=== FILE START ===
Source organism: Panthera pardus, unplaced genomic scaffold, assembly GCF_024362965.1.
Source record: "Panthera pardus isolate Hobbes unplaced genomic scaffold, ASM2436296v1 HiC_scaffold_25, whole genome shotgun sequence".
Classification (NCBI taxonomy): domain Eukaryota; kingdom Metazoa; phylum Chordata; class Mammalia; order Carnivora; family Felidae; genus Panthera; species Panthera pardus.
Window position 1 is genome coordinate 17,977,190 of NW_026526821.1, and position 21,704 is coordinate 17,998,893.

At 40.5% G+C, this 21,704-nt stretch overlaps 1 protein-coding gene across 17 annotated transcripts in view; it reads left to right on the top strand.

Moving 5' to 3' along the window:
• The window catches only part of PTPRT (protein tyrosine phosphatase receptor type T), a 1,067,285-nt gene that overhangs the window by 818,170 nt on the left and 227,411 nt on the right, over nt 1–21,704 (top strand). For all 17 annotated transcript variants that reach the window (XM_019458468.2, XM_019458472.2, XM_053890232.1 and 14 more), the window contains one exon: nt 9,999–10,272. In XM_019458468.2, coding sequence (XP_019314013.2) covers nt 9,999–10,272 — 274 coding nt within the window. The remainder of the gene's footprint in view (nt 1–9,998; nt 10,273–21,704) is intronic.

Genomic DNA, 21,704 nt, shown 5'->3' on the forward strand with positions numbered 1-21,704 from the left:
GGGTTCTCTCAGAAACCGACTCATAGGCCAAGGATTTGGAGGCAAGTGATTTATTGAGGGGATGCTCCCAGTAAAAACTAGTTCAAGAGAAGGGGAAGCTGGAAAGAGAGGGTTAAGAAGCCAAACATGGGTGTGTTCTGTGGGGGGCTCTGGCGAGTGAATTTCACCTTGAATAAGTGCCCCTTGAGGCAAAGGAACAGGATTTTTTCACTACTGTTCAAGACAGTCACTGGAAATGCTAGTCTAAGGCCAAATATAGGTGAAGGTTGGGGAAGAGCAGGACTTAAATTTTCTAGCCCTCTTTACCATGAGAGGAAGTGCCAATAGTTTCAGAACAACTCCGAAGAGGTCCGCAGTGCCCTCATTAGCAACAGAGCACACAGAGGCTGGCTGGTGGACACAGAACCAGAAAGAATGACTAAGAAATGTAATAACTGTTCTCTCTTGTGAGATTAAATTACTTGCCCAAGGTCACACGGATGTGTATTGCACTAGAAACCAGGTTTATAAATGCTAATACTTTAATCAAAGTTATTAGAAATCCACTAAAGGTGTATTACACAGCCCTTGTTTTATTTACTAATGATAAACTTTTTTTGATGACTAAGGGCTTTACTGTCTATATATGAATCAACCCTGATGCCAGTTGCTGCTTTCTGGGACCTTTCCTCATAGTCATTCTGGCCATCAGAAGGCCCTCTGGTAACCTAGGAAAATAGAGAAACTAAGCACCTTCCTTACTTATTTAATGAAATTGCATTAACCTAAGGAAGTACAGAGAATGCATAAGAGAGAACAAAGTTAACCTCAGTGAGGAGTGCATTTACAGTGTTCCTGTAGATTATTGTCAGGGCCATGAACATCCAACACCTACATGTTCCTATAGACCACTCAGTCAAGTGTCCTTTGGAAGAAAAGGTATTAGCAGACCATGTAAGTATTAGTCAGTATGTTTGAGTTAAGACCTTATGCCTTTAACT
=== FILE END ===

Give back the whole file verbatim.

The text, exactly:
Source organism: Panthera pardus, unplaced genomic scaffold, assembly GCF_024362965.1.
Source record: "Panthera pardus isolate Hobbes unplaced genomic scaffold, ASM2436296v1 HiC_scaffold_25, whole genome shotgun sequence".
Classification (NCBI taxonomy): domain Eukaryota; kingdom Metazoa; phylum Chordata; class Mammalia; order Carnivora; family Felidae; genus Panthera; species Panthera pardus.
Window position 1 is genome coordinate 17,977,190 of NW_026526821.1, and position 21,704 is coordinate 17,998,893.

At 40.5% G+C, this 21,704-nt stretch overlaps 1 protein-coding gene across 17 annotated transcripts in view; it reads left to right on the top strand.

Moving 5' to 3' along the window:
• The window catches only part of PTPRT (protein tyrosine phosphatase receptor type T), a 1,067,285-nt gene that overhangs the window by 818,170 nt on the left and 227,411 nt on the right, over nt 1–21,704 (top strand). For all 17 annotated transcript variants that reach the window (XM_019458468.2, XM_019458472.2, XM_053890232.1 and 14 more), the window contains one exon: nt 9,999–10,272. In XM_019458468.2, coding sequence (XP_019314013.2) covers nt 9,999–10,272 — 274 coding nt within the window. The remainder of the gene's footprint in view (nt 1–9,998; nt 10,273–21,704) is intronic.

Genomic DNA, 21,704 nt, shown 5'->3' on the forward strand with positions numbered 1-21,704 from the left:
GGGTTCTCTCAGAAACCGACTCATAGGCCAAGGATTTGGAGGCAAGTGATTTATTGAGGGGATGCTCCCAGTAAAAACTAGTTCAAGAGAAGGGGAAGCTGGAAAGAGAGGGTTAAGAAGCCAAACATGGGTGTGTTCTGTGGGGGGCTCTGGCGAGTGAATTTCACCTTGAATAAGTGCCCCTTGAGGCAAAGGAACAGGATTTTTTCACTACTGTTCAAGACAGTCACTGGAAATGCTAGTCTAAGGCCAAATATAGGTGAAGGTTGGGGAAGAGCAGGACTTAAATTTTCTAGCCCTCTTTACCATGAGAGGAAGTGCCAATAGTTTCAGAACAACTCCGAAGAGGTCCGCAGTGCCCTCATTAGCAACAGAGCACACAGAGGCTGGCTGGTGGACACAGAACCAGAAAGAATGACTAAGAAATGTAATAACTGTTCTCTCTTGTGAGATTAAATTACTTGCCCAAGGTCACACGGATGTGTATTGCACTAGAAACCAGGTTTATAAATGCTAATACTTTAATCAAAGTTATTAGAAATCCACTAAAGGTGTATTACACAGCCCTTGTTTTATTTACTAATGATAAACTTTTTTTGATGACTAAGGGCTTTACTGTCTATATATGAATCAACCCTGATGCCAGTTGCTGCTTTCTGGGACCTTTCCTCATAGTCATTCTGGCCATCAGAAGGCCCTCTGGTAACCTAGGAAAATAGAGAAACTAAGCACCTTCCTTACTTATTTAATGAAATTGCATTAACCTAAGGAAGTACAGAGAATGCATAAGAGAGAACAAAGTTAACCTCAGTGAGGAGTGCATTTACAGTGTTCCTGTAGATTATTGTCAGGGCCATGAACATCCAACACCTACATGTTCCTATAGACCACTCAGTCAAGTGTCCTTTGGAAGAAAAGGTATTAGCAGACCATGTAAGTATTAGTCAGTATGTTTGAGTTAAGACCTTATGCCTTTAACT